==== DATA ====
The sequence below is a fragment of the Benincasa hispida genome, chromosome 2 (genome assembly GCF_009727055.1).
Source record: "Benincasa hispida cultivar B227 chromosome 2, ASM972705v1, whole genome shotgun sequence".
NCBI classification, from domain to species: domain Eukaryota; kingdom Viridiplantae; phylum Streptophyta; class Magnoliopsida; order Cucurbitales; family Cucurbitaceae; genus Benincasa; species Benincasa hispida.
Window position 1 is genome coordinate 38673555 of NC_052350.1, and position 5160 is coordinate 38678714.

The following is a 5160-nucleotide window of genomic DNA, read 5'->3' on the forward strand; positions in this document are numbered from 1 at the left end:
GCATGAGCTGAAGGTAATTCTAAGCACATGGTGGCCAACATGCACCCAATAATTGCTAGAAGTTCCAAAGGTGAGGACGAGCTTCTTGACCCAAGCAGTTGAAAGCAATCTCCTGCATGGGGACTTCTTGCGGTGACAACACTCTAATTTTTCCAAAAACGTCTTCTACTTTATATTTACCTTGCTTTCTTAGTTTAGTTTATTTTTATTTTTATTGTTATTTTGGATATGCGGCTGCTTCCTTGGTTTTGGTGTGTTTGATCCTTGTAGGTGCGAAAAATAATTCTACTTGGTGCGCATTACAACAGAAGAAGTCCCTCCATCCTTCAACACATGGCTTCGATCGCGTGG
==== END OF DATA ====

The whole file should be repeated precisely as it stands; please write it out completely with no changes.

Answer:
The sequence below is a fragment of the Benincasa hispida genome, chromosome 2 (genome assembly GCF_009727055.1).
Source record: "Benincasa hispida cultivar B227 chromosome 2, ASM972705v1, whole genome shotgun sequence".
NCBI classification, from domain to species: domain Eukaryota; kingdom Viridiplantae; phylum Streptophyta; class Magnoliopsida; order Cucurbitales; family Cucurbitaceae; genus Benincasa; species Benincasa hispida.
Window position 1 is genome coordinate 38673555 of NC_052350.1, and position 5160 is coordinate 38678714.

The following is a 5160-nucleotide window of genomic DNA, read 5'->3' on the forward strand; positions in this document are numbered from 1 at the left end:
GCATGAGCTGAAGGTAATTCTAAGCACATGGTGGCCAACATGCACCCAATAATTGCTAGAAGTTCCAAAGGTGAGGACGAGCTTCTTGACCCAAGCAGTTGAAAGCAATCTCCTGCATGGGGACTTCTTGCGGTGACAACACTCTAATTTTTCCAAAAACGTCTTCTACTTTATATTTACCTTGCTTTCTTAGTTTAGTTTATTTTTATTTTTATTGTTATTTTGGATATGCGGCTGCTTCCTTGGTTTTGGTGTGTTTGATCCTTGTAGGTGCGAAAAATAATTCTACTTGGTGCGCATTACAACAGAAGAAGTCCCTCCATCCTTCAACACATGGCTTCGATCGCGTGG